One of the toughest things in reading the legal tea-leaves is that when cases like the various BusyBox suits are settled before they go to trial, it’s impossible to determine whether the settlement was due to the strength of the case or the balance of expenses. Those who have an axe to grind will always insist that the settlement smoke means that the licensing fire was real. Skepticism seems prudent. Nevertheless, the stakes are high, and I’m glad that we’re discussing the topic.


Testing social integration (2)

The old plugins that I was using seem to have become abandonware, so I’ve been doing some housekeeping.
You know, blogs and computers are really great ways of procrastinating. There are always updates, patches, tweaking, and other essential but non-productive tasks to be done. And the complexity of smartphones and their apps now means that we can take this timewasting wherever we want. When I was a kid in England, male home-owners tended to use their garden shed or allotment for this kind of thing. The nearest kind of portable procrastination was smoking a pipe; a pipe always needed scraping or cleaning, or something.


Why am I waiting for a book for which Glenn Beck contributed to the back-cover blurb?

As Tweeted:

@geoffarnold: Hallelujah! Amazon reports my copy of Penn Jillette’s “God, No!: Signs You May Already Be an Atheist…” is in the mail!



In an uncharacteristic spasm of organization, I just piled up all of my t-shirts on the bed and sorted out the non-keepers. There were 33 of them. Quite a few passed the first test – “Do I like this shirt?” – but failed the second: “Am I really going to wear this in the future?”
I should probably go through the same exercise for the 411(!) iPhone/iPad apps on my computer. At the very least, I guess I should get rid of the iPhone versions of apps which I have in both formats (iPhone and iPad). But it’s hard for me to shake off the conviction that eventually I’m going to own an iPhone again. After the first few weeks of going Android, I feel that AT&T, Samsung and Google are going to have to work hard to keep me as a customer. (And maybe that’s the problem – all three of them have to get it right. Who is The Weakest Link?) Of course the current spate of lawsuits – Apple v. Samsung, Oracle v. Google, and LodSys v. everyone – may render the question moot. We’ll see. (I think that last sentence merits its own #FAIL tag.)


An unexpected experience connects with my childhood love of science

I’ve developed cataracts. Nothing very surprising there: there’s a family history of cataracts, and 42% of people here in the US between 52 and 64 are affected. So I’ve moved quickly through the various stages of understanding:

  • Shit, what’s happening to my eyesight? Did my optometrist screw up my last prescription?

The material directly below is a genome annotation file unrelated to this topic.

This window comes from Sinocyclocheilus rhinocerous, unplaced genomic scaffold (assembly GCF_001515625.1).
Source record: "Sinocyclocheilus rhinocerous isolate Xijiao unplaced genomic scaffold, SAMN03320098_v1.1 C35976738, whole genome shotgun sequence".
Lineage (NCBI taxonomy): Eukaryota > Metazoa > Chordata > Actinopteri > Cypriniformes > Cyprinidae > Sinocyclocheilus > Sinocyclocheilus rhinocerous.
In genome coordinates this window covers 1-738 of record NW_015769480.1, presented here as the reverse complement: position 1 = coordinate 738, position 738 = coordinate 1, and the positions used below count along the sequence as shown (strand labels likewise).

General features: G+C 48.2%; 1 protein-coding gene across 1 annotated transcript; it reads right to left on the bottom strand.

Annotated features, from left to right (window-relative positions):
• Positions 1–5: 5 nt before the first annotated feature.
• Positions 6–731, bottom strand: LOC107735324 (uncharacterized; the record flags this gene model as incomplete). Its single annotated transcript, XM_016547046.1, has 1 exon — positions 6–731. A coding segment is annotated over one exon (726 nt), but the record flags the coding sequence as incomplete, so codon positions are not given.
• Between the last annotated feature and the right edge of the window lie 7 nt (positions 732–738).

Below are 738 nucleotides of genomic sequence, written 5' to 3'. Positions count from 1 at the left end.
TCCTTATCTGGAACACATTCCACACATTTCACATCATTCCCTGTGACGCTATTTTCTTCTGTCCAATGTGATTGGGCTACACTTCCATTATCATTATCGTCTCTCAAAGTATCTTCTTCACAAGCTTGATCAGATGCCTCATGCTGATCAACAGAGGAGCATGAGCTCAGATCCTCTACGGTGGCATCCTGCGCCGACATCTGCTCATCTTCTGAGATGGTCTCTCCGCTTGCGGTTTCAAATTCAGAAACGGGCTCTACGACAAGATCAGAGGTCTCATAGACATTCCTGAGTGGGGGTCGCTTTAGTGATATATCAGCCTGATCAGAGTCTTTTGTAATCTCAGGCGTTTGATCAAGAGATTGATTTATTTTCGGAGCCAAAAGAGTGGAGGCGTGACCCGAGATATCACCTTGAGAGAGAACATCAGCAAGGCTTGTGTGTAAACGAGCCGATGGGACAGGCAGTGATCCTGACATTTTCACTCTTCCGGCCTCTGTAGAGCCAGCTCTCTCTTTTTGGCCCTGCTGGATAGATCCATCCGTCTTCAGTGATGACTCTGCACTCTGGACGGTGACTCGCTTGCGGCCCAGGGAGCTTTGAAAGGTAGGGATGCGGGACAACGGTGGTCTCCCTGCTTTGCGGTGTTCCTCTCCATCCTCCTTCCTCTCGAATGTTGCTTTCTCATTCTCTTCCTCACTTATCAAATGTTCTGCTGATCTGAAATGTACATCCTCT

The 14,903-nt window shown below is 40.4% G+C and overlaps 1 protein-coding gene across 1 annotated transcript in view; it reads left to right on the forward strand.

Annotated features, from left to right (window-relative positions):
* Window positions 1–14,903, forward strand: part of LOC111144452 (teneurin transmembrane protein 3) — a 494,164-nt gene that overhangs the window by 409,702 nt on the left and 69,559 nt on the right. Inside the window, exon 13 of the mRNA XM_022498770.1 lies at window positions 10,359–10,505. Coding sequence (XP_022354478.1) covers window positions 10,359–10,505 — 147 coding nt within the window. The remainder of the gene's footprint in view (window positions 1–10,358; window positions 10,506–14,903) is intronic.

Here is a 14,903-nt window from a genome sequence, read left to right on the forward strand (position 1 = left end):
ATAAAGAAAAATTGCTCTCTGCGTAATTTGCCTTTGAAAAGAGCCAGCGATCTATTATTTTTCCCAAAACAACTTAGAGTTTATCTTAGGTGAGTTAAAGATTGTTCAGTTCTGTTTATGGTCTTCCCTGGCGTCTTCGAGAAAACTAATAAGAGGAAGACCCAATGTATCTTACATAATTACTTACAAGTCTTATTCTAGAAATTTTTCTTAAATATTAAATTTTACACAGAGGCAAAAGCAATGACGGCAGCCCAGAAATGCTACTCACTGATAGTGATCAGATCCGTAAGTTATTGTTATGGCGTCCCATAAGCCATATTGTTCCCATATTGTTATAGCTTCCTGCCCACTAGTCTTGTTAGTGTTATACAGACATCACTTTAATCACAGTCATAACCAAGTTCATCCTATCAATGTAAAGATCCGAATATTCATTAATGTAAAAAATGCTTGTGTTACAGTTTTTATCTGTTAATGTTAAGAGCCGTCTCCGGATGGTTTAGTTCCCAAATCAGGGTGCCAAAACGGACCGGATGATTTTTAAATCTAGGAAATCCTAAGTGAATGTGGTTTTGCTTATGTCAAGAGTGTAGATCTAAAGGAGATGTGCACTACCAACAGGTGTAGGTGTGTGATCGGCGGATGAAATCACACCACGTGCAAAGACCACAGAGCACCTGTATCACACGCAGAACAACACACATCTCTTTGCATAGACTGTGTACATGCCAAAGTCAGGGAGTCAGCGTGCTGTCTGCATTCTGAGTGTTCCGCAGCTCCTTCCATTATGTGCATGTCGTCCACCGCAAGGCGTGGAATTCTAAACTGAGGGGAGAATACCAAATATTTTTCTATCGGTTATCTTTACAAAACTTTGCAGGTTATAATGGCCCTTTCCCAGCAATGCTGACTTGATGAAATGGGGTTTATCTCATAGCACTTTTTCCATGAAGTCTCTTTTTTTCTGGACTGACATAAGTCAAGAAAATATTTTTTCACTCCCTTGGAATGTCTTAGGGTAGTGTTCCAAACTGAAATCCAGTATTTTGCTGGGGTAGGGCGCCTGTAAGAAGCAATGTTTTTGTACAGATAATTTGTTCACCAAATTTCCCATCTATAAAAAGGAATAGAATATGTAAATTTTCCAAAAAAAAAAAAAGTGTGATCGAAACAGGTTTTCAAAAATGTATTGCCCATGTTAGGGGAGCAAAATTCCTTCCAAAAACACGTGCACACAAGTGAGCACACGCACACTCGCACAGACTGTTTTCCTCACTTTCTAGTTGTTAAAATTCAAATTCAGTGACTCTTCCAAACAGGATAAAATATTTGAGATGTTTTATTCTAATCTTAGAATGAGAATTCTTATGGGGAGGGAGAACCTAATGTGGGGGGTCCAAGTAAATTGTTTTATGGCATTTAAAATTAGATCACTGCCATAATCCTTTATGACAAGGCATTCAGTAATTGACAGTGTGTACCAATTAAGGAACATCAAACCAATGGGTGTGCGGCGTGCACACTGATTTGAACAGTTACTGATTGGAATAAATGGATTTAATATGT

• Hmmm, I’m having difficulty reading highway signs. Perhaps I should get this checked.
  • Cataracts? Eye surgery? Ick…
  • Hmm, lens implants. How does that work? Let’s watch the video…. Wow, that’s cool!
  • Just a minute… you can choose any power lens you want? So I could get 20/20 distance vision and use reading glasses? So I could go out… walk… drive… without glasses for the first time since I was 4 years old? Awesome!

And so that’s what I’m going to be doing during September and October, spread out to accommodate travel and other stuff.
But that’s not what I wanted to write about.

I was sitting in the optometrist’s office, going through the usual left eye/right eye tests, reading the charts (“Can you read off line 2 to me?” “There’s a line 2???“), and suddenly she handed me a black paddle with a pin-hole. “Look through this,” she said, “and tell me what you can read.” And after a moment’s adjustment, I was able to read off the whole chart. Then I moved the pin-hole slightly, and everything went blurry. From somewhere inside me, an 8-year old voice asked if she could wait for a moment, and by moving the pin-hole around I was able to trace out the blotchy shapes of the cataracts on my lens. And as I did so, I was back in 1958, in our house in London NW2, lying in front of the fire in the sitting room, reading the dark green, leatherette-bound, 18-volume encyclopedia of science that my mother had bought for me at a jumble sale, and reviewing the diagrams of the optics of the eye, filled with awe at the power of science.
We all assume that a trained professional can measure things like cataracts to sub-millimetric precision using fancy technology. But it was surprising – delightful! – to find that I could visualize the same phenomena using a $5 piece of plastic. That was a very cool experience.